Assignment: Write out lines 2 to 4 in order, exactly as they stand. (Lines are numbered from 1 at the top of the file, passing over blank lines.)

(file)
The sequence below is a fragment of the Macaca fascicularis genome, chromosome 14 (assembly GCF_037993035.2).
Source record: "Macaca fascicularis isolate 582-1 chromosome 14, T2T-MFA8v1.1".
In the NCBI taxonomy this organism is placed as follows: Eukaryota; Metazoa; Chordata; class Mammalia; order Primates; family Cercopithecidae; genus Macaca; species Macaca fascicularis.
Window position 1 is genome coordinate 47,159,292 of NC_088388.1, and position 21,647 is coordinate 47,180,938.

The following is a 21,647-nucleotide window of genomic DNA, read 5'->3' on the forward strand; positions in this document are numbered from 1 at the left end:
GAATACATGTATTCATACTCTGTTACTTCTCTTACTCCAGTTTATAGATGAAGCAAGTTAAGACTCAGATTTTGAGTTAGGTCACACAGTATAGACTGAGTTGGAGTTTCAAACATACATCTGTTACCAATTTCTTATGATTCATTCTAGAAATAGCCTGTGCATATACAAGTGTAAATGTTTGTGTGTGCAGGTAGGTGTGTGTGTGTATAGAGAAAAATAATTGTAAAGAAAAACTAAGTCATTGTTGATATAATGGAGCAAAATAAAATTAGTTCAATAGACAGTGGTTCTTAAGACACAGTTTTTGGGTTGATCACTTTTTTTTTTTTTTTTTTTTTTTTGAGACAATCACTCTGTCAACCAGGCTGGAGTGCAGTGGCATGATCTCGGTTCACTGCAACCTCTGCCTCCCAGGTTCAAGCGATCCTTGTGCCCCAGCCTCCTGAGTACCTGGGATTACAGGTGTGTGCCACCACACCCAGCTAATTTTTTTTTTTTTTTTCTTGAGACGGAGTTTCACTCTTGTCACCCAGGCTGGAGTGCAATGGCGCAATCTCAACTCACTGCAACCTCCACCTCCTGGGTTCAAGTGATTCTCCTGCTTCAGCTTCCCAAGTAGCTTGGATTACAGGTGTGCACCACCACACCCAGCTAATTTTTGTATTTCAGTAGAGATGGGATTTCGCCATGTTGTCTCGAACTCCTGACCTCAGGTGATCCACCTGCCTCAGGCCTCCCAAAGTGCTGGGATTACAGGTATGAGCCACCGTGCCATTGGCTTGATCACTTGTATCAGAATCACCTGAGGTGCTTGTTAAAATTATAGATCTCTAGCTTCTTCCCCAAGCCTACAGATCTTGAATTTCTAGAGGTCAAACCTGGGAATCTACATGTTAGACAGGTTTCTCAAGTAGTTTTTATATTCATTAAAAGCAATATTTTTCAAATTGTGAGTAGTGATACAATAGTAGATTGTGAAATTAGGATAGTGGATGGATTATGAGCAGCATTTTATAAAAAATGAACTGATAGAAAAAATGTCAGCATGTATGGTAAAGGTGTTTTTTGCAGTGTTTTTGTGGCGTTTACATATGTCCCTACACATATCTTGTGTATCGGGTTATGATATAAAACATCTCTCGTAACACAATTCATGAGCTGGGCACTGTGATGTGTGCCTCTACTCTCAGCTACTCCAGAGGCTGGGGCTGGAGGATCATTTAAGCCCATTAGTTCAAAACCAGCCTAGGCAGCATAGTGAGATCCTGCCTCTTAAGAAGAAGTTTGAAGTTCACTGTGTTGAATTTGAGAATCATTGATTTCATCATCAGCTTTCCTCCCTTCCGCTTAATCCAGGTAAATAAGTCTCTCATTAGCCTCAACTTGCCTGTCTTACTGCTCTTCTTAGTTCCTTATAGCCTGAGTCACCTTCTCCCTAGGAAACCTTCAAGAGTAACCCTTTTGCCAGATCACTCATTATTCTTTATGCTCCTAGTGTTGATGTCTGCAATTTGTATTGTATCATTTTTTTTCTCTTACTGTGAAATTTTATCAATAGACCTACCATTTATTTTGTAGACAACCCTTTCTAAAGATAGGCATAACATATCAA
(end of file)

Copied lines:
Source record: "Macaca fascicularis isolate 582-1 chromosome 14, T2T-MFA8v1.1".
In the NCBI taxonomy this organism is placed as follows: Eukaryota; Metazoa; Chordata; class Mammalia; order Primates; family Cercopithecidae; genus Macaca; species Macaca fascicularis.
Window position 1 is genome coordinate 47,159,292 of NC_088388.1, and position 21,647 is coordinate 47,180,938.